On the nature of capabilities: Empirical study on digital transformation
In the strategic management field, studies of strategic change emphasize the role of change-enhancing capabilities (dynamic capabilities) putting less attention to the stability-enhancing role of capabilities (ordinary or operational capabilities, Winter, 2003; Teece, 2012), which are often regarded as sources of path dependencies and rigidities that slow down or even hamper change. Päivi Maijanen-Kyläheiko introduces her work-in-progress study that aims to overcome this dichotomy and highlights the often forgotten value of stability in times of change. The study is based on the ideas of the evolutionary economics (Nelson & Winter, 1982), according to which an organization needs a certain level of stability in order to be able to change.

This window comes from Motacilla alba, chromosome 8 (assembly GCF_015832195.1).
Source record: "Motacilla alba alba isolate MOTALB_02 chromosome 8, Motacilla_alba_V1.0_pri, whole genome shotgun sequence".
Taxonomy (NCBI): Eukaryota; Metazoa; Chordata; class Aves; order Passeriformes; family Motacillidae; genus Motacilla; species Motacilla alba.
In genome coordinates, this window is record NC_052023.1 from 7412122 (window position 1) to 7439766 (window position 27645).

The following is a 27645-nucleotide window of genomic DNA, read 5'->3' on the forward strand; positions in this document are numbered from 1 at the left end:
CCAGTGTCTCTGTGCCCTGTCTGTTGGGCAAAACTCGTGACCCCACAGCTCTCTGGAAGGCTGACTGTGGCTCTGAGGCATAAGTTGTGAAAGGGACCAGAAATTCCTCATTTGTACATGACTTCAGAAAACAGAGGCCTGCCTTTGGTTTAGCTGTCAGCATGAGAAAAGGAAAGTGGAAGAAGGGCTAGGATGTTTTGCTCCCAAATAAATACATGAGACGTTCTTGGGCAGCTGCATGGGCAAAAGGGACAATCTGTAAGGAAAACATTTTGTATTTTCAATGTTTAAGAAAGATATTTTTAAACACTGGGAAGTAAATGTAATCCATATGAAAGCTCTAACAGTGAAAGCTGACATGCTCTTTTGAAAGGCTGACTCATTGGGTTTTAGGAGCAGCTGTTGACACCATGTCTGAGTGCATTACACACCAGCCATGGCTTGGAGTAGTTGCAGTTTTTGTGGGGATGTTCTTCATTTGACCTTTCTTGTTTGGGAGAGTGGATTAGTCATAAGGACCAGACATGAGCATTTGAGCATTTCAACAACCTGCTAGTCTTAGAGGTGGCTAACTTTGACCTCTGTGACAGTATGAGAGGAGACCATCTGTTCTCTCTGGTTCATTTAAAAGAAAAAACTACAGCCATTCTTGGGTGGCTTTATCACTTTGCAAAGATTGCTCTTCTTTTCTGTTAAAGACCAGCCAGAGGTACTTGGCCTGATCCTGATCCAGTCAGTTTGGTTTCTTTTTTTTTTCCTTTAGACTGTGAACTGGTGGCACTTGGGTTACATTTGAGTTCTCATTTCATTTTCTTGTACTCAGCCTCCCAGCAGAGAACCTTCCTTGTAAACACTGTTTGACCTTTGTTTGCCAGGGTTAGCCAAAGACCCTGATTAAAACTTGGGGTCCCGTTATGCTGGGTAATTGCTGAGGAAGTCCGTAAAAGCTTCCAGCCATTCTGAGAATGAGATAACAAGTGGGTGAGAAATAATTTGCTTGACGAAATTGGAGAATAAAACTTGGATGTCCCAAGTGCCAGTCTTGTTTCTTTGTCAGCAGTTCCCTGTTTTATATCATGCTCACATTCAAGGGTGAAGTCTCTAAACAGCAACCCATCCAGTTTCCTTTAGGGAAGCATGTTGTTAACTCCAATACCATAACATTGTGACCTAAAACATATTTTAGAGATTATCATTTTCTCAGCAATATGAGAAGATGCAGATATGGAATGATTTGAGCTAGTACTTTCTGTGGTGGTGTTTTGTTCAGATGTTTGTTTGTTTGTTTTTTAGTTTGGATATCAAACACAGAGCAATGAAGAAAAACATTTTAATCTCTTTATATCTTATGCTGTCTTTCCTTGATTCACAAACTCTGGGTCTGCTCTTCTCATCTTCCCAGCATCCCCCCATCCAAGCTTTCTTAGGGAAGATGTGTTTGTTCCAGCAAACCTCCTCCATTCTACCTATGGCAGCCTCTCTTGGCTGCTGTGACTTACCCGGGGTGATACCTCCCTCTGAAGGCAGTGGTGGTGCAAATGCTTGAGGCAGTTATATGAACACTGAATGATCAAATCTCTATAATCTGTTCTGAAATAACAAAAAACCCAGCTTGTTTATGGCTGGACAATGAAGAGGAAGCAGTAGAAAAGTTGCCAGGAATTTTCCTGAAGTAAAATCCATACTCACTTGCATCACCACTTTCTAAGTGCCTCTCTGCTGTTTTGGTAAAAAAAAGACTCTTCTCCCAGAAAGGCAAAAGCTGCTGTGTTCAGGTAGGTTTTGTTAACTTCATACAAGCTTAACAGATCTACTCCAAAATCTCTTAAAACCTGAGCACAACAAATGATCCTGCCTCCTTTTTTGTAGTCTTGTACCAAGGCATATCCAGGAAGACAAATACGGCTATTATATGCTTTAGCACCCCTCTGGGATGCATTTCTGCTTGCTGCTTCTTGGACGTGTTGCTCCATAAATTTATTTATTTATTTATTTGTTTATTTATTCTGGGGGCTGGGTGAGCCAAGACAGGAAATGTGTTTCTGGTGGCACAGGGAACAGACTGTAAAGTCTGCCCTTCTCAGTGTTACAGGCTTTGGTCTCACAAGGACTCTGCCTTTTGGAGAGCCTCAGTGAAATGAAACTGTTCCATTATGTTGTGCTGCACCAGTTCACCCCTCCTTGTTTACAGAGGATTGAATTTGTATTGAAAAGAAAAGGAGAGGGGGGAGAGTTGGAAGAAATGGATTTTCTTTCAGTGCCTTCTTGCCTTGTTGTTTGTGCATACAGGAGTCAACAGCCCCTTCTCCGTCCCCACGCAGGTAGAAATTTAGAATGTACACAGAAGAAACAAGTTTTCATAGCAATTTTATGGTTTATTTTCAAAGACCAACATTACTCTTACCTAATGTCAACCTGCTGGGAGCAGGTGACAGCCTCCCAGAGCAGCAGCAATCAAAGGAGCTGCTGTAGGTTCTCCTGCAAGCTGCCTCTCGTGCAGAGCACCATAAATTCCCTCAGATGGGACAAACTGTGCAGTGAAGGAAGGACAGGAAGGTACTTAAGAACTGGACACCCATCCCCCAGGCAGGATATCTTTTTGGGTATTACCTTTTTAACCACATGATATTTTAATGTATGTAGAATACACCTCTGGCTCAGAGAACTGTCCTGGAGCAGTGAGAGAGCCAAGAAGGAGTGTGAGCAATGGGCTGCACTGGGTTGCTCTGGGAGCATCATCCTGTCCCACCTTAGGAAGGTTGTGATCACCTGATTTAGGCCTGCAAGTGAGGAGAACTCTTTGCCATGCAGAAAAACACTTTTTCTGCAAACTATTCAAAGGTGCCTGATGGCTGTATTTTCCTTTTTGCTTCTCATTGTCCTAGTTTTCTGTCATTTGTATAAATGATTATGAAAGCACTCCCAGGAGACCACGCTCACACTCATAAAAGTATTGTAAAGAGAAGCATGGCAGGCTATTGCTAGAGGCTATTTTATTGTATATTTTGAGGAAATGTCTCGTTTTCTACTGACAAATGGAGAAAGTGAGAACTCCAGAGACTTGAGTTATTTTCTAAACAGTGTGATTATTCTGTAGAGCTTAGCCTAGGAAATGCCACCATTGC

This study empirically analyzes the roles of different capabilities during the organizational renewal and develops some ideas how to measure the impact and stability of capabilities in different units within a company. The empirical analysis is based on longitudinal data collected at the Finnish Broadcasting Company. According to the quantitative results, even the incumbents with path dependencies and rigidities can learn and build up capabilities. However, the value of the operational and dynamic capabilities depends on (i) the nature of subunits and (ii) their idiosyncratic ability to accomplish practical changes. The main managerial lesson is that different kinds of subunits need different kinds of capabilities to be successful, i.e. to be able to simultaneously fulfill the conditions of efficiency-based fitness (based on operational and semi-dynamic capabilities) and entrepreneurial-based fitness (based on dynamic capabilities). The analysis can also be extended to the discussion on the role of ambidextery in managing change based on Marchian (March, 1991) idea on exploitation and exploration.